We aim to organize workshops, summer schools and conferences as well as to host visiting researchers within the framework of thematic semesters. The Center is located in Reáltanoda utca, the historic center of Budapest, just accross the Rényi Institute.
Paul (Pál) Erdős (1913-1996) was a Hungarian mathematician without a doubt, with over 1500 papers to his name, the most productive one of the 20th century as he solved a huge number of problems and proved an army of theorems, as well as he convinced others from starters to researchers to make a run at certain problems. He was well aware that in mathematics, anybody can prove a striking theorem, introduce a new method, and he was ready to work with anyone, to follow anyone in a new path of thought. He was best known for his work in number theory and combinatorics; furthermore, he also worked in probability theory and set theory. For all one knows, he is best known for his elementary proof with Selberg of the prime number theorem.
Despite having two elder sisters, after some unfortunate and devastating events in his family, he grew up as an only child to two protective, mathematician parents. “I fell in love with numbers at a young age,” Erdős later recalled. “They were my friends. I could depend on them to always be there and always behave in the same way.”
In 1930, at age 17, Erdős entered the Péter Pázmány University in Budapest, where in four years he completed his undergraduate work and earned a Ph.D. in mathematics. With the rise of anti-Semitism in Hungary, Erdős left the country in 1934 for a postdoc fellowship at the University of Manchester in England. Four years later, he went to Princeton, New Jersey for a year to work there. Starting from the 1940s his nomadic lifestyle began. First, he visited several universities in the US, later around the world, such as in Israel, Australia altogether approximately 24 countries. „My brain is open!” was a typical opening line for him when he showed up unannounced at the buildings of mathematicians.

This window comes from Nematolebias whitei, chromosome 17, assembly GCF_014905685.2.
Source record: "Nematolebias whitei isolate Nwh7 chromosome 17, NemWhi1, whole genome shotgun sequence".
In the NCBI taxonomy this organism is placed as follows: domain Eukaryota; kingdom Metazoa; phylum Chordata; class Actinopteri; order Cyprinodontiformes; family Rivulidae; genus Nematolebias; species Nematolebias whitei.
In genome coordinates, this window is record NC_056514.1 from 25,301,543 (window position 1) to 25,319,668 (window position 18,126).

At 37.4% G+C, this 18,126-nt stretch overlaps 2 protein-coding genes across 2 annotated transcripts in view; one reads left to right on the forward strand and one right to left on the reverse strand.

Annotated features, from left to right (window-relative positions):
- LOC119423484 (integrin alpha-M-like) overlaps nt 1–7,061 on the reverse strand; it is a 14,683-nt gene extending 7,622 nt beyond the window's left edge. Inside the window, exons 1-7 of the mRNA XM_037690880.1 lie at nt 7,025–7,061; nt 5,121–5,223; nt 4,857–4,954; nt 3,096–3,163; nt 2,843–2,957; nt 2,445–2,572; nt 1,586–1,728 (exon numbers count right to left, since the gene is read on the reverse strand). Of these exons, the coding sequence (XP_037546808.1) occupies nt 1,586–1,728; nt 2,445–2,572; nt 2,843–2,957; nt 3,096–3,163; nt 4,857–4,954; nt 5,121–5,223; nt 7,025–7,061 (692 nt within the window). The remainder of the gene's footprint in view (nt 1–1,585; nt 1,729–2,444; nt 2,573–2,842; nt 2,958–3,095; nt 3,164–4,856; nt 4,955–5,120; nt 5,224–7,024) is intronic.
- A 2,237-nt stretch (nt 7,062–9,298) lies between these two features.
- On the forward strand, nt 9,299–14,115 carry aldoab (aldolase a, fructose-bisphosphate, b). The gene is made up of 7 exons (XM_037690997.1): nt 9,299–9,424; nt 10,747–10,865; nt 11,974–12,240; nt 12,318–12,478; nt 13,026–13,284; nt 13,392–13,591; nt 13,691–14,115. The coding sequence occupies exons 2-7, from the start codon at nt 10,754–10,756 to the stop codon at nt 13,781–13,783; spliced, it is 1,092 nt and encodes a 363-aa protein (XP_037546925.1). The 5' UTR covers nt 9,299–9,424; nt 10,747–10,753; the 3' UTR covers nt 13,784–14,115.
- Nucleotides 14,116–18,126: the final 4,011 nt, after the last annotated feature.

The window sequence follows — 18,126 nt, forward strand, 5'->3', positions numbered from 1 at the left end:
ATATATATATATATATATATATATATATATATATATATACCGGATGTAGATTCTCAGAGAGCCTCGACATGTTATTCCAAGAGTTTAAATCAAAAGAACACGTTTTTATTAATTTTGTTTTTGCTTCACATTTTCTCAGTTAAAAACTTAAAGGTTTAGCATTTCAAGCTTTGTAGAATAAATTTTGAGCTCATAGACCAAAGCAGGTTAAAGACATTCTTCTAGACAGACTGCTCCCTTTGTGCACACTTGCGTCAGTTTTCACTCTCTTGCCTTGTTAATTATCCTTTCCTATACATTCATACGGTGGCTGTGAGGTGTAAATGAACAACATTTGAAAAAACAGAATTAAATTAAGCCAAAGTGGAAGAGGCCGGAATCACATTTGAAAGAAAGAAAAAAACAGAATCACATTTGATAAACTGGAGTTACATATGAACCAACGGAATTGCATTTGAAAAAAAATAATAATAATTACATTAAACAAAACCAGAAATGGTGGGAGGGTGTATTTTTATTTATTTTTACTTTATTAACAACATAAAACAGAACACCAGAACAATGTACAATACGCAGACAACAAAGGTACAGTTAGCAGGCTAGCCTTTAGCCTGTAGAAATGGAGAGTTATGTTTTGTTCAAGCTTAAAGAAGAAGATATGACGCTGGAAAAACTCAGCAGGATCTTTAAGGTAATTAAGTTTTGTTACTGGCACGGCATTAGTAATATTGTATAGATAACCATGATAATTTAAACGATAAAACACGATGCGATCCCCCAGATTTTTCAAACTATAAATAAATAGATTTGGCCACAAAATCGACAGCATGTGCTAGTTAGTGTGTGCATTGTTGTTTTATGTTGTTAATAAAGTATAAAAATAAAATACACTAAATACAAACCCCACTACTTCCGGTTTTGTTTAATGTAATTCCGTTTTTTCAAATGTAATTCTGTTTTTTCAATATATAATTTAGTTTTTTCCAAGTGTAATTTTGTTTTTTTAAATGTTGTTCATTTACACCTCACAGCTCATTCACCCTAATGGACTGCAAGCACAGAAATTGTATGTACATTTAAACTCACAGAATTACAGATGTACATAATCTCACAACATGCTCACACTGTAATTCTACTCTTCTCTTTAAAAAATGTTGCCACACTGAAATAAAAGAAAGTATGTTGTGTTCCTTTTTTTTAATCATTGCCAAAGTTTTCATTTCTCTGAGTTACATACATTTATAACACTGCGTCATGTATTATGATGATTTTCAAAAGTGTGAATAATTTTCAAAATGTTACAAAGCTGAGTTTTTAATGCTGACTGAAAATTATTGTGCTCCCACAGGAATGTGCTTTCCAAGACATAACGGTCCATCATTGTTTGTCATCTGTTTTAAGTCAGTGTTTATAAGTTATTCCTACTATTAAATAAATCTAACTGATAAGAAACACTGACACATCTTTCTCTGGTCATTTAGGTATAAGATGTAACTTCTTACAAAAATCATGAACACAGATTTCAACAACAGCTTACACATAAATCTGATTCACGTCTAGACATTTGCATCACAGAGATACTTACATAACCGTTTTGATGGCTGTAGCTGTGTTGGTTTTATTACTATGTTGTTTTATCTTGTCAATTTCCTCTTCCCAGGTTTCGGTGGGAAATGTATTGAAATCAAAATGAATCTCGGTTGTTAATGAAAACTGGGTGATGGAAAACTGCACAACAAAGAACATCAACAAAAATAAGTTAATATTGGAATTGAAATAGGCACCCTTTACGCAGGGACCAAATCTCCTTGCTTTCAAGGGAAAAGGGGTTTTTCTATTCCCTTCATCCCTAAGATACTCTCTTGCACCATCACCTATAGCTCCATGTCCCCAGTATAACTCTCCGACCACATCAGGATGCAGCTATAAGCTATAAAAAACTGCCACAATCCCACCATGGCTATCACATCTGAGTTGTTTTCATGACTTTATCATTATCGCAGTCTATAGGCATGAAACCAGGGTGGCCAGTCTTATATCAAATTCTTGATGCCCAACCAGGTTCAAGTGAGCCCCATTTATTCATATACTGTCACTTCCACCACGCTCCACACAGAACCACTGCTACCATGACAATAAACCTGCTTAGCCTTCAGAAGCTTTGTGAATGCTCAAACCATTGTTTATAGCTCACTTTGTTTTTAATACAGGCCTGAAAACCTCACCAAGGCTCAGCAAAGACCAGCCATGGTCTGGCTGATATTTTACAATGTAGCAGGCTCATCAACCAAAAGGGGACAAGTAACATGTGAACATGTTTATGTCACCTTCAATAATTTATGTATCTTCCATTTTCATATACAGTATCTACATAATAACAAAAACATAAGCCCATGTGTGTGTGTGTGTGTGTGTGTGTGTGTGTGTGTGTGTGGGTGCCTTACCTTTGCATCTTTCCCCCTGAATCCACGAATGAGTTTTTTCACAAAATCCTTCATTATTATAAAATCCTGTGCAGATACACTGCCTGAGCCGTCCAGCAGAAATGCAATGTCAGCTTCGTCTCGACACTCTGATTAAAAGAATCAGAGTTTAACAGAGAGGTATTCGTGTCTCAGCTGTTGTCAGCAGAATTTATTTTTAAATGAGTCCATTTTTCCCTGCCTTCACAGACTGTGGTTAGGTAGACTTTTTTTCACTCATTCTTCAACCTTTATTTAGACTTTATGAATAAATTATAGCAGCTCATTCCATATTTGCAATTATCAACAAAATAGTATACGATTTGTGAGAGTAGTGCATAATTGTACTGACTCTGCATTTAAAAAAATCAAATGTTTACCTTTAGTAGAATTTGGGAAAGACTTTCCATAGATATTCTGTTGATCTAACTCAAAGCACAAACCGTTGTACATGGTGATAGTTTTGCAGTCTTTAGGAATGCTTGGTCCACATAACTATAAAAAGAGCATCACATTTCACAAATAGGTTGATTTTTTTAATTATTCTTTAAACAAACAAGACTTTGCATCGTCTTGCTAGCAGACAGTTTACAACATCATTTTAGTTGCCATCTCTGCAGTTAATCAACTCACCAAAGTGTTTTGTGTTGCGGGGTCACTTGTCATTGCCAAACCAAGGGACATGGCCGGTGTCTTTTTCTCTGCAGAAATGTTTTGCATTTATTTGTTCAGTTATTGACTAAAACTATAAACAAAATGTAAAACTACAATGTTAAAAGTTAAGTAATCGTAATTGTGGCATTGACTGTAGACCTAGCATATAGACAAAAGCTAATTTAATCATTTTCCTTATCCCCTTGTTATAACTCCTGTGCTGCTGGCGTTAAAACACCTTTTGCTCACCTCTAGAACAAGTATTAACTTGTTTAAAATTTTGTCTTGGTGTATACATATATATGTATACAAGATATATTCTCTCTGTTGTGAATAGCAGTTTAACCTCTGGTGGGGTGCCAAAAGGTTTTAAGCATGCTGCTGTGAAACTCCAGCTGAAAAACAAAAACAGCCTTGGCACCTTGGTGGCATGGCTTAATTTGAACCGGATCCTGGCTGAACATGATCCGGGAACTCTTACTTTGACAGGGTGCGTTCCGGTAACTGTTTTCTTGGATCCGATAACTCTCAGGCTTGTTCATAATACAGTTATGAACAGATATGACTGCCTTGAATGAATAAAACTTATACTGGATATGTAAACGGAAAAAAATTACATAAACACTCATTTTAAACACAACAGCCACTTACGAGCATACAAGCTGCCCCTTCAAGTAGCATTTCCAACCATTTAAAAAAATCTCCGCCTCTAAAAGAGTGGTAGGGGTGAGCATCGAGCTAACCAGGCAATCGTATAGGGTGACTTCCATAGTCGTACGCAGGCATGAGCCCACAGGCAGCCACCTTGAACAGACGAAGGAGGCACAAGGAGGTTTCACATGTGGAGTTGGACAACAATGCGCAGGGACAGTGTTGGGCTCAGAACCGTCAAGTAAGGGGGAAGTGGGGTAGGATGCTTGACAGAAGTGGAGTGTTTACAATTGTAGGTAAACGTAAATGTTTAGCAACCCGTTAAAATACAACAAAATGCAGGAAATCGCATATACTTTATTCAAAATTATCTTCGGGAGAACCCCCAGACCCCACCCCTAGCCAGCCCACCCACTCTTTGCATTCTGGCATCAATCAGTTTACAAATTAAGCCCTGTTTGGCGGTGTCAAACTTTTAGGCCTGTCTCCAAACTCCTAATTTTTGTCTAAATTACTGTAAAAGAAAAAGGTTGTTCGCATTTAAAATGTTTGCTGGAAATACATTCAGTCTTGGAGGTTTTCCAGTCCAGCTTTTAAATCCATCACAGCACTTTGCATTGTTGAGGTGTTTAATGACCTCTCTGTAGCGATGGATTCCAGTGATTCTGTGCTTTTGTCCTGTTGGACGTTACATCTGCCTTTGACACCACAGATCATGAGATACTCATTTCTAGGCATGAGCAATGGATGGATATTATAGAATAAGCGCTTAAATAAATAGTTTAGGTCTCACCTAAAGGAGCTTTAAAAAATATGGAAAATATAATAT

He had a special ability to ask the right questions, and he enjoyed imposing conjectures, specially in new topics. Frequently, his conjectures made into central theorems, some generated deep results, and some are still unsolved, indeed they seem to be very hard.
Erdős considered mathematics to be a social activity: he wrote joint papers with 507 coauthors. In the mathematics community those 507 people gained the coveted distinction of having an Erdős number of 1, meaning that they wrote a paper with Erdős himself. Someone who published a paper with one of Erdős’ coauthors was said to have an Erdős number of 2, and an Erdős number of 3 meant that someone wrote a paper with someone who wrote a paper with someone who worked with Erdős.
He was elected to many of the world’s most prestigious scientific societies, including the Hungarian Academy of Science in 1956, the U.S. National Academy of Sciences in 1979, and the British Royal Society in 1989. Defying the conventional wisdom that mathematics was a young man’s game, Erdős went on proving and conjecturing until the age of 83, succumbing to a heart attack only hours after disposing of a nettlesome problem in geometry at a conference in Warsaw.